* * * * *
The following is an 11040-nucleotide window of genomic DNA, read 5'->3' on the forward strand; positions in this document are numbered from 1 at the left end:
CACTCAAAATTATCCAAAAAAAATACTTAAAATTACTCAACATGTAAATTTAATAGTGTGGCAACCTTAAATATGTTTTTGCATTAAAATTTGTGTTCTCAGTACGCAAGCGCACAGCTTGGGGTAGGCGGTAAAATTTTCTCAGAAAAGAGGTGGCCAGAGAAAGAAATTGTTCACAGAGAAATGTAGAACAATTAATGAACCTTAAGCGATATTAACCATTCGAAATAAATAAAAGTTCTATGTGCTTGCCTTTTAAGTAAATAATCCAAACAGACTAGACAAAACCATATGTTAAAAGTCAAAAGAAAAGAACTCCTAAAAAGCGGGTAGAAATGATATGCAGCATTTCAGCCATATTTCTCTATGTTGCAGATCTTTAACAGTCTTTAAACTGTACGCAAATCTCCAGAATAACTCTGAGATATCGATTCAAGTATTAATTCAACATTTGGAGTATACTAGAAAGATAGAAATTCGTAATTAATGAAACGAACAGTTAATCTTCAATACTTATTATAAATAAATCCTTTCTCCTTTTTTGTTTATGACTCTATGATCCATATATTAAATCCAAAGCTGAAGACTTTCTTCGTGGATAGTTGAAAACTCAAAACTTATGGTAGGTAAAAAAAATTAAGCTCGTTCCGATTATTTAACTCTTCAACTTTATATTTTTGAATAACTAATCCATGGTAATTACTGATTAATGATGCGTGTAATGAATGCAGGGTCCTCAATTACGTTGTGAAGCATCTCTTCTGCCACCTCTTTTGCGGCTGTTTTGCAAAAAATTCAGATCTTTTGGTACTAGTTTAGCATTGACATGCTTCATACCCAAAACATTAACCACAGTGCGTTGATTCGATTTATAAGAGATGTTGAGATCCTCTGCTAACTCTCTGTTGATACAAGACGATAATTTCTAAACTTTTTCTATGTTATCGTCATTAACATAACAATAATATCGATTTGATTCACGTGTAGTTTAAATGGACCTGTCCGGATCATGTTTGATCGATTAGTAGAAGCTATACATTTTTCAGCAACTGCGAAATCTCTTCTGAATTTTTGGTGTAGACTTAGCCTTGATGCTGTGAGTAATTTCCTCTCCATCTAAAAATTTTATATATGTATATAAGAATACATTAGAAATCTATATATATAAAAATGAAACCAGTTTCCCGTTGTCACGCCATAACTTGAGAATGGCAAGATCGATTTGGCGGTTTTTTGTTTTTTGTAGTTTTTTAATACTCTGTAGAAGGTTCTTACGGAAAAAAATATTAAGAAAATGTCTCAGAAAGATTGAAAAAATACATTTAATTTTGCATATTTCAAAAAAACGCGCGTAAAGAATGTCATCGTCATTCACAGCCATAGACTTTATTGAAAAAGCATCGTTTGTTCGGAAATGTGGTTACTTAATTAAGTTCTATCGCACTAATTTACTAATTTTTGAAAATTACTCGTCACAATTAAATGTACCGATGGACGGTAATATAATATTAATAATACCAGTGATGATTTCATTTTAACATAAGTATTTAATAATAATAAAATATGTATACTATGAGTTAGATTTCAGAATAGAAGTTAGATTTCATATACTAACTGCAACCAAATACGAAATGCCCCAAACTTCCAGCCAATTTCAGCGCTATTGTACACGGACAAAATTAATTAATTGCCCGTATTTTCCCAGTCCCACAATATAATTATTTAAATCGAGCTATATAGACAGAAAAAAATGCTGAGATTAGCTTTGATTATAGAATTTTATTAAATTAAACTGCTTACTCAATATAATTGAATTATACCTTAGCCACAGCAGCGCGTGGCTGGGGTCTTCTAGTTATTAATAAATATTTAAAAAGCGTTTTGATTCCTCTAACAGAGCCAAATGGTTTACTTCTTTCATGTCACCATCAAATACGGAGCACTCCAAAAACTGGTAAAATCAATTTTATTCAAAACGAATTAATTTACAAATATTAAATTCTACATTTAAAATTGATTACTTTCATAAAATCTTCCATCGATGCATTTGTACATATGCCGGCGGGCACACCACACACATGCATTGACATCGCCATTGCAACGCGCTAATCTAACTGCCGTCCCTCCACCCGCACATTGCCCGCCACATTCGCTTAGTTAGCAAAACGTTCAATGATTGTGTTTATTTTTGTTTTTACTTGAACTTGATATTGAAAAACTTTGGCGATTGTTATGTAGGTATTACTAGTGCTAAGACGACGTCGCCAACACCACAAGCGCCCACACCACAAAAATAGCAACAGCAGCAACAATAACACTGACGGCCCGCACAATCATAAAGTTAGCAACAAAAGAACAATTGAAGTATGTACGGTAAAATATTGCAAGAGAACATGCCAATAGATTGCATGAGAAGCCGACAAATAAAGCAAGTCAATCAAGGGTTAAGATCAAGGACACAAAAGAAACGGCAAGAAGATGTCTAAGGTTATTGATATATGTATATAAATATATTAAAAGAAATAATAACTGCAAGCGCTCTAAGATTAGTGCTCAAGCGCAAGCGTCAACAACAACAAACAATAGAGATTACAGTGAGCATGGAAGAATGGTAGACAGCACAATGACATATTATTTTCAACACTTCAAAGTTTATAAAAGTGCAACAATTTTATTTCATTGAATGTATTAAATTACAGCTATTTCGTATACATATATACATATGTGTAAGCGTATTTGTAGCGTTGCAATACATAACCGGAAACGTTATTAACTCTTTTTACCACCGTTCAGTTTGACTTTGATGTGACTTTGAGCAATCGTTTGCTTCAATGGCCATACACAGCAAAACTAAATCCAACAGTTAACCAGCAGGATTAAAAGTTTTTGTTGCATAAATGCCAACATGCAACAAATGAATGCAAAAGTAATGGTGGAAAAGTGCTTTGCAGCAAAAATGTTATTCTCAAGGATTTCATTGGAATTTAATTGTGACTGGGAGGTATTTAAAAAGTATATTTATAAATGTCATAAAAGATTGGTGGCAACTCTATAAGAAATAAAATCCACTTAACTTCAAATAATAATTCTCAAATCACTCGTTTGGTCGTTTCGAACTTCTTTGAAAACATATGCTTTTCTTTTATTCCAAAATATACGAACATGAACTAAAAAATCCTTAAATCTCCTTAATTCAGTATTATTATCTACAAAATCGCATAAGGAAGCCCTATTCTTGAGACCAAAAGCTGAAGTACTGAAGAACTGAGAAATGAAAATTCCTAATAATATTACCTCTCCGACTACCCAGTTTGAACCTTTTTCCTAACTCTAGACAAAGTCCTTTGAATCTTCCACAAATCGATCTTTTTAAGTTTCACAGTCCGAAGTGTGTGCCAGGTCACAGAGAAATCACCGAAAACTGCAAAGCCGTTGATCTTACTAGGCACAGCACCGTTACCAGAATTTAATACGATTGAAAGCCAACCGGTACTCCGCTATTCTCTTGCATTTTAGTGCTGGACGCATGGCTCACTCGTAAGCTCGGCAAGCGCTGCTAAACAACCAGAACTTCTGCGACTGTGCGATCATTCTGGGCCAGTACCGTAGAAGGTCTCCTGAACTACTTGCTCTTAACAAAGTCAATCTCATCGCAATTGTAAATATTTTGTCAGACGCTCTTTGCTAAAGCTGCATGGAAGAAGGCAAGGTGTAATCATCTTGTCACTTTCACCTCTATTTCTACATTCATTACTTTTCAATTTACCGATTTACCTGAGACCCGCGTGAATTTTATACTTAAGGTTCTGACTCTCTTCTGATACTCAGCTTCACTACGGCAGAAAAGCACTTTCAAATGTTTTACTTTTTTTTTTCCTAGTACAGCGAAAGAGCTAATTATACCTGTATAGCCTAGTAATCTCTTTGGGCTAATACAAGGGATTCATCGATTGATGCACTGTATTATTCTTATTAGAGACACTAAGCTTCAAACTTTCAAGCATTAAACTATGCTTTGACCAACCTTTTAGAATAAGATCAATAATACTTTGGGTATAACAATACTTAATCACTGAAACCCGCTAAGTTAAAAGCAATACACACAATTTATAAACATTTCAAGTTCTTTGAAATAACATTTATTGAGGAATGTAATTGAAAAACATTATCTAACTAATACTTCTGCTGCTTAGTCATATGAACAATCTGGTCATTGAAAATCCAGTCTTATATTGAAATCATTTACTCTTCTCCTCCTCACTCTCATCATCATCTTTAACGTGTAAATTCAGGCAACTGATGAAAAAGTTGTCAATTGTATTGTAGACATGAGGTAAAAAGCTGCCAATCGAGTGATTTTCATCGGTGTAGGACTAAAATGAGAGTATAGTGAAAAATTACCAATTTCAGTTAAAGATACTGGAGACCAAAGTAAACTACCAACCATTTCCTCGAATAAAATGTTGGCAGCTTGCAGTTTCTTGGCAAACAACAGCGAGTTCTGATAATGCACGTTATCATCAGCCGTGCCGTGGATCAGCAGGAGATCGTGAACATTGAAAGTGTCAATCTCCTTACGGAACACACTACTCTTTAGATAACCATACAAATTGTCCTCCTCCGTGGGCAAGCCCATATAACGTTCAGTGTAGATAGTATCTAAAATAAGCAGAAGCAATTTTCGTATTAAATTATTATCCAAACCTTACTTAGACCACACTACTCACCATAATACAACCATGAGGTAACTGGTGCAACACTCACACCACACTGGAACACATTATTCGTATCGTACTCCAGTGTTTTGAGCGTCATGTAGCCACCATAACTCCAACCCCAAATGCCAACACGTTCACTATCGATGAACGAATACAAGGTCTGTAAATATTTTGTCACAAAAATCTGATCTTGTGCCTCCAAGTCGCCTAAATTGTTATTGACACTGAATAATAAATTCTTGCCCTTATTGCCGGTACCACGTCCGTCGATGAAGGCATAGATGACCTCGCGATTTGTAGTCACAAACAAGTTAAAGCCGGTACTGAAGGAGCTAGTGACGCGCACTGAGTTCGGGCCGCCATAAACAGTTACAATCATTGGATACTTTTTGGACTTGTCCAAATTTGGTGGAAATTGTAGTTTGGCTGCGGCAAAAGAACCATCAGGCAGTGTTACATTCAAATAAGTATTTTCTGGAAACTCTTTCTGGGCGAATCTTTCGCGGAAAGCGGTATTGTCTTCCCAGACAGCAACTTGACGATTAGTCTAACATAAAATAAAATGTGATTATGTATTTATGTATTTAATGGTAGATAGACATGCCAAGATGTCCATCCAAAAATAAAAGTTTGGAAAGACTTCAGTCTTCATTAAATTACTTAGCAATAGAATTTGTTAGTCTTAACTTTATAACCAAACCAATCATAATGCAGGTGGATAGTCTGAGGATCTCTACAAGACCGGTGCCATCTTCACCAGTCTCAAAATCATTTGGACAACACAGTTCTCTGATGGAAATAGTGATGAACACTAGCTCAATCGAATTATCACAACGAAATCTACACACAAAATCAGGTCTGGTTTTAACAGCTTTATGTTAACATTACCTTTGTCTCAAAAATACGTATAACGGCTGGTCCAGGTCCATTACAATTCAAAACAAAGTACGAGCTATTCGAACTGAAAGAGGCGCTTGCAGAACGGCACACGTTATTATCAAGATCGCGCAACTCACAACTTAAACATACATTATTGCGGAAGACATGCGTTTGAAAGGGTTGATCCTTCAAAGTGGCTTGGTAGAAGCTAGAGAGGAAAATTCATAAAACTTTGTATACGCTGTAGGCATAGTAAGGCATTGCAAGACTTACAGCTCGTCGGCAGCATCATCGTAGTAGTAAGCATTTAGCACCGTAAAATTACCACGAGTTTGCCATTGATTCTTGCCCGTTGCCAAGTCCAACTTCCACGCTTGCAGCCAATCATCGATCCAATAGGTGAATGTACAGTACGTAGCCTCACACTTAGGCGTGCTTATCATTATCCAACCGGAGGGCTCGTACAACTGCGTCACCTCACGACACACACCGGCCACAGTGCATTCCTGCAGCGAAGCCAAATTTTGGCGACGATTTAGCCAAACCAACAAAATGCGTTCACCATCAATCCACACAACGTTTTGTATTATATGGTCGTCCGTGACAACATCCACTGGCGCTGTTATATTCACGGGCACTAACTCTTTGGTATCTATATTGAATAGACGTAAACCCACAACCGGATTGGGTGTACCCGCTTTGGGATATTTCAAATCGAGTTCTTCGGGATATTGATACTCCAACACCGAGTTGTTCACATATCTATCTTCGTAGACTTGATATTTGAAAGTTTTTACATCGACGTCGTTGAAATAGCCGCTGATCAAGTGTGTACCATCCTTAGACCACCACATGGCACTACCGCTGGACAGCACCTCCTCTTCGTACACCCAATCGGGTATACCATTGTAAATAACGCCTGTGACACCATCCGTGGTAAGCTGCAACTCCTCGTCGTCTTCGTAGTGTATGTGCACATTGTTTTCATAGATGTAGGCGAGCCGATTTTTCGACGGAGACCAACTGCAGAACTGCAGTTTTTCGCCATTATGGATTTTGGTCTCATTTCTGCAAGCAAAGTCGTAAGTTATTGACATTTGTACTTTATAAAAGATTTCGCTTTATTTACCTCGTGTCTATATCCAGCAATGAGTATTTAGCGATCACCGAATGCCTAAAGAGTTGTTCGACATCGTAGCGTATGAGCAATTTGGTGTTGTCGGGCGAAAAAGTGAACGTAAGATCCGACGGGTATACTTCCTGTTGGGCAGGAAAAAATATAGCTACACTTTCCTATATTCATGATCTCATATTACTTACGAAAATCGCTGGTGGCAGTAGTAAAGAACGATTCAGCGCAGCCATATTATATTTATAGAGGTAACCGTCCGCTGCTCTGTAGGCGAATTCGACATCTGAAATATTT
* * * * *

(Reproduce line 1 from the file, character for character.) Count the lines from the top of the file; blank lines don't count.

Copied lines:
The following is an 11040-nucleotide window of genomic DNA, read 5'->3' on the forward strand; positions in this document are numbered from 1 at the left end: